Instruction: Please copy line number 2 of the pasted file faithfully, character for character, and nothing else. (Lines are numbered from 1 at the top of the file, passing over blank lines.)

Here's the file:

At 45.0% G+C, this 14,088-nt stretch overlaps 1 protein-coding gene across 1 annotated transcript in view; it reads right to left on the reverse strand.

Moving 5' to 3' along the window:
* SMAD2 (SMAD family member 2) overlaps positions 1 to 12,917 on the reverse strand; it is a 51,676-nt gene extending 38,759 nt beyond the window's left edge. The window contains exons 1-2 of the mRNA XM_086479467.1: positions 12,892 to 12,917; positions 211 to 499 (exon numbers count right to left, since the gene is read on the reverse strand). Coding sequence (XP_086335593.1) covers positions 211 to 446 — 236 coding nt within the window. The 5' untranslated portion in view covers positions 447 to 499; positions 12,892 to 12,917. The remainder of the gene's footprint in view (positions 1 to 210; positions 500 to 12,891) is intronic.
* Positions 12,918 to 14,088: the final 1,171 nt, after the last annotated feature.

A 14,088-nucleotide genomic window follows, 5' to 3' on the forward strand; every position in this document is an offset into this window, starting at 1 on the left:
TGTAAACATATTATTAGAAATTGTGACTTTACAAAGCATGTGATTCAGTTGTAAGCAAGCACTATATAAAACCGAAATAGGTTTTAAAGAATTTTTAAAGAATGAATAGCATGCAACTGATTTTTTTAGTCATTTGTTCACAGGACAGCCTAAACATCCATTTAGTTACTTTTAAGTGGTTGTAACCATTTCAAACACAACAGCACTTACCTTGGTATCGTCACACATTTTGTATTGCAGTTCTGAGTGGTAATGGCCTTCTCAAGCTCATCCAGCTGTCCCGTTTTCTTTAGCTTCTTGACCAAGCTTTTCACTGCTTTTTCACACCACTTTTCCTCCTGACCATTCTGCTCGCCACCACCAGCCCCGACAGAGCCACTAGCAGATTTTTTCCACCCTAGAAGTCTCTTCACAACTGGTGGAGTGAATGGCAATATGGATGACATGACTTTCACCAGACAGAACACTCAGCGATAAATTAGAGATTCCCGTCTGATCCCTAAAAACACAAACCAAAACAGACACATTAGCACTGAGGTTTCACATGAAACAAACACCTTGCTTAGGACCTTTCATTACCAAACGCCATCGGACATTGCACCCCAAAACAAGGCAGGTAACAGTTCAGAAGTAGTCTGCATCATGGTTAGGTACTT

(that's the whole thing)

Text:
Moving 5' to 3' along the window: